What are your favorite local dishes, and where do you go to eat them?
It’s a difficult question to answer. When I was growing up, my mum cooked for us every day, and she was an amazing cook who made different local dishes from scratch, including Soto, rawon, rendang, pepes, nasi rames, mie kangkung, and many more, so I didn’t really need to go anywhere other than home to get them.

In the past few years, we have seen a lot of unique food trends; which food trend do you like the most? Have you tried recreating one?  
I appreciate the growing trend of going local in recent years. I believe that our local culture and ingredients are fascinating and have the potential to unlock countless possibilities. While there are numerous local ingredients and delicacies to learn from, I have started to educate myself more on the subject. With any luck, I will be able to incorporate them into my creations in the future.

Where are your top three dining places that will always be on your favorite list? And do you have any menu recommendations?
All the places I mentioned above are actually my favorites, but if I may add more to the list would be:

Warung Bu Kris would be the place to go for a good local dish that never fails, and I would be happy to go there every day. My go-to dish would be the empal suwir penyet and tahu tempe ulet-ulet, served with sambal pencit teri Medan. However, pecel, rawon, and other dishes are also great options depending on my mood.

Next is Ester in Sydney, I recommend trying their potato bread, prawn with fried capers, and finishing with their leftover sourdough ice cream.

Another favorite of mine is Soto Mie H. Darjo, which I have been going to since elementary school. I always order the soto mie campur with extra risol on the side. But be sure to come early as they usually sell out by around 3 PM.

And I absolutely love Korean BBQ! The best places for me would be either ChanChan in SCBD, where the samgyeopsal, bossam, and japjae are perfect, or San Jung in Karawaci, where the meat and smoked duck are amazing, and the cold noodles are very nice. Of course, no Korean BBQ is complete without drinks, so I always order makgeolli, beer, and soju. Period.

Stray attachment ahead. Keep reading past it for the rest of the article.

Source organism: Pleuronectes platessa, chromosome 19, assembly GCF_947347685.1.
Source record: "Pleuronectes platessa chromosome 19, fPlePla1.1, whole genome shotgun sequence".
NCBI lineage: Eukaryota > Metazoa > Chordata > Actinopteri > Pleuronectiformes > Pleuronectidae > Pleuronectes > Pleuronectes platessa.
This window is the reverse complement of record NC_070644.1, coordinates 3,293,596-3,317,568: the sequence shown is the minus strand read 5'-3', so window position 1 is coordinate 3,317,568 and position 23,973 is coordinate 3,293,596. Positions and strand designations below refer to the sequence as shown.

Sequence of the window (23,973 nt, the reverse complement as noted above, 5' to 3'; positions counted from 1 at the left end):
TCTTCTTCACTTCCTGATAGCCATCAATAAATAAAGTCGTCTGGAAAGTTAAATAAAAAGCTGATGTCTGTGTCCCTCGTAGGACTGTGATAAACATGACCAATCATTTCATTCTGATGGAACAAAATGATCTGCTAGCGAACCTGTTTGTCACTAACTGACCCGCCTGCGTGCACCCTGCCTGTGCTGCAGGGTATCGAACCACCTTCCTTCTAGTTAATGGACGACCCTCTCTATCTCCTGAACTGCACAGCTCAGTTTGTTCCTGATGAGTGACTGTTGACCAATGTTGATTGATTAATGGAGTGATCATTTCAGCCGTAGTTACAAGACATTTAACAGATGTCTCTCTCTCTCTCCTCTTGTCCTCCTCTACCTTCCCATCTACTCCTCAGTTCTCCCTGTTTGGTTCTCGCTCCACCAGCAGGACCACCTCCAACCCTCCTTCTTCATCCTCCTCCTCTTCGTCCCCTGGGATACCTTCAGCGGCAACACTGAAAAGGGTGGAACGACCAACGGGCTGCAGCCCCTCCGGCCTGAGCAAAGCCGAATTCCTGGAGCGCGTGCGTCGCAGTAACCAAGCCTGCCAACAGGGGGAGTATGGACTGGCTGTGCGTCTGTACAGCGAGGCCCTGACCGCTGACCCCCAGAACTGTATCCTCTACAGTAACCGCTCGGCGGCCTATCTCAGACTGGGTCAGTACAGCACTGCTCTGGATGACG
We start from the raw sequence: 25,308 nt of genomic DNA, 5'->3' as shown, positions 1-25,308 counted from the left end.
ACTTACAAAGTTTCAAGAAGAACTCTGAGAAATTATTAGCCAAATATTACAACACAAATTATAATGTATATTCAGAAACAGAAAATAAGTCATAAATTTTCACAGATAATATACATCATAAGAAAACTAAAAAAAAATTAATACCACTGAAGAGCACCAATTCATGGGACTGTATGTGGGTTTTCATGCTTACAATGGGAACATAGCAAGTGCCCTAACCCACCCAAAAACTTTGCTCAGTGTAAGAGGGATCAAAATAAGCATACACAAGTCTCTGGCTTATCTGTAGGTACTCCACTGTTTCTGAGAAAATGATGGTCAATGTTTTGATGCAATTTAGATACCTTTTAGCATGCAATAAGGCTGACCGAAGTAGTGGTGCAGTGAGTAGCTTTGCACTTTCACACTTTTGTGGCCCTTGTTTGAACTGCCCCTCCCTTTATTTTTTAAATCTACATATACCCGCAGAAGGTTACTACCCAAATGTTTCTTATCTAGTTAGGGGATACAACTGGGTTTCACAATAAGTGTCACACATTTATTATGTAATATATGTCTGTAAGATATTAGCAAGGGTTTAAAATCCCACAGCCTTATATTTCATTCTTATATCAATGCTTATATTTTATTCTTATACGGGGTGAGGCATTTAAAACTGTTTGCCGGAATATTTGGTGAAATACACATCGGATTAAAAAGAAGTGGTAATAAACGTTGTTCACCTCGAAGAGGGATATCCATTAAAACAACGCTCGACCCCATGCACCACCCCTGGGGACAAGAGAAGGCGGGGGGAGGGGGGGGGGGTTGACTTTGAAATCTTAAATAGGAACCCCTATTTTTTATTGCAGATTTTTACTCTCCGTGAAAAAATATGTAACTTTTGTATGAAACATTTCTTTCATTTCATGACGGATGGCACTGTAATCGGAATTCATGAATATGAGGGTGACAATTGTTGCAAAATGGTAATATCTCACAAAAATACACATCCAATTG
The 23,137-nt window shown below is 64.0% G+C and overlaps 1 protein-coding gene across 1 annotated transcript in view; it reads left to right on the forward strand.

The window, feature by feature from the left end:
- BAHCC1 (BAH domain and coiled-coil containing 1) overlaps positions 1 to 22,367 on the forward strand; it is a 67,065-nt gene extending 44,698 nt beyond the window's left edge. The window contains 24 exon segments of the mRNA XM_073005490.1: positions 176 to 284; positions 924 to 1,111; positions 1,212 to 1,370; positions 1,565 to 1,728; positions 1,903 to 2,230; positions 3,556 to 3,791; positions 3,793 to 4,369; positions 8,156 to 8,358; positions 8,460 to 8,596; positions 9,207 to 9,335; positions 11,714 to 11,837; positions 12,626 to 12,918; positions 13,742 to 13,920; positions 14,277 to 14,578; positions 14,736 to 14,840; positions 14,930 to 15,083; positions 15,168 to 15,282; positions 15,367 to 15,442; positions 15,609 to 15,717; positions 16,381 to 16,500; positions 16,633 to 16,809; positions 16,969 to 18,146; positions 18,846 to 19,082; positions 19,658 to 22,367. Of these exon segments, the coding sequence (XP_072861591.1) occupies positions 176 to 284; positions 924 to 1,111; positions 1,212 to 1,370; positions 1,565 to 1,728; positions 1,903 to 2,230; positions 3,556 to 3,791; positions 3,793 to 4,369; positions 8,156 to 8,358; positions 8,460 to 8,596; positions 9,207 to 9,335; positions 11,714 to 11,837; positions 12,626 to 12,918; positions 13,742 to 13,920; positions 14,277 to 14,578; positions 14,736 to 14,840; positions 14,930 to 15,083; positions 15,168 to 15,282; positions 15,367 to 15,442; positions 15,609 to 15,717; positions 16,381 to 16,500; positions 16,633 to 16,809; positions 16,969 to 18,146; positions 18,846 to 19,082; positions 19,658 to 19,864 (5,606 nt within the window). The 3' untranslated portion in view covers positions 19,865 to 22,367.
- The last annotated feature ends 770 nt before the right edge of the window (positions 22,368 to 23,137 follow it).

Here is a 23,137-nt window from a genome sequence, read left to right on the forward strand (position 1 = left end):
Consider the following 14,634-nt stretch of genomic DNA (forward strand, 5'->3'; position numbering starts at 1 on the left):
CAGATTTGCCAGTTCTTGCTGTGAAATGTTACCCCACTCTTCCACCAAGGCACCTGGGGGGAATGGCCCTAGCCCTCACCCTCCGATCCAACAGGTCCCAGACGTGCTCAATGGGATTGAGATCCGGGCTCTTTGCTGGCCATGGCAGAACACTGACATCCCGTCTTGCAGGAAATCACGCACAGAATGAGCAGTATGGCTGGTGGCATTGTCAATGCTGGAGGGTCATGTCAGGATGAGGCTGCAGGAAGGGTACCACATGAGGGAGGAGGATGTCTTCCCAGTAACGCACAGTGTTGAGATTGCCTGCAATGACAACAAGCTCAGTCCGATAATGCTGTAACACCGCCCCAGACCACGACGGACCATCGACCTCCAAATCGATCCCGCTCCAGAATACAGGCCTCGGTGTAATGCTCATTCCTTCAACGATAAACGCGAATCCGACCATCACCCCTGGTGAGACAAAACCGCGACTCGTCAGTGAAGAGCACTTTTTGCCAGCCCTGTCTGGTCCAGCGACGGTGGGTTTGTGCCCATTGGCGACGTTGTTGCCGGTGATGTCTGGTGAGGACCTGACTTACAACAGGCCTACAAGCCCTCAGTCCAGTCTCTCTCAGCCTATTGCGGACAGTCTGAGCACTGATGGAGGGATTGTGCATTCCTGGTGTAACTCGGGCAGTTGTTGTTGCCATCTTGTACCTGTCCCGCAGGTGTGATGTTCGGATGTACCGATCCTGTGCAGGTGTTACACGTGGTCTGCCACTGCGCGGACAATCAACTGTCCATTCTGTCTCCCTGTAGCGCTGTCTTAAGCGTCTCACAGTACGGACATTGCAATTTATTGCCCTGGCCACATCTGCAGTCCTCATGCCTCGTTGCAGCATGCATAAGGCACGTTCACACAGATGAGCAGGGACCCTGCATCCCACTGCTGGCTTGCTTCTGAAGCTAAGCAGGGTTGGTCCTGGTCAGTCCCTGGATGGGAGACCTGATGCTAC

Are there any new restaurants that have picked your interest? Have you tried them? 
There have been so many new places with exciting concepts this past year, such as Crio, Jowa, Silk, and many more. I’ve been to some of them, especially to support fellow friends in the industry, but I haven’t been to any MD restaurants. They always have interesting concepts, so their restaurants would be the next ones for me to try and visit.

Did you develop new recipes or discover a new type of food you have enjoyed recently?
I have been to Desa Les twice in the past two years, and Pak Jero’s method of burning the coconut before turning it into santan was really something new for me. I was intrigued to turn the burnt coconut into a sorbet, and although it took a while, I finally managed to get the recipe right at the end of last year. Yay!

What are the most unique ingredients you have ever worked with? 
During my time working in Sydney, I had the opportunity to work with Davidson Plum, a native plum with a distinctive blood-red color. Though it had a super sour taste, I managed to create a fantastic dessert with an unusual plum texture. The color of the dessert was unique and eye-catching, and it turned out to be an amazing dessert.

Are you currently working on any projects? If yes, can you tell us about it? 
Yes, there are actually a few things going on. I plan to set up a small shop that I can also turn into a dessert bar at night. Until then, I am currently doing some pop-up events here and there. Also, a few friends and I are opening a ropang place very soon! It’s called Ropang-Pan, and we’re aiming to open around mid-March. Please come and say hi! 🙂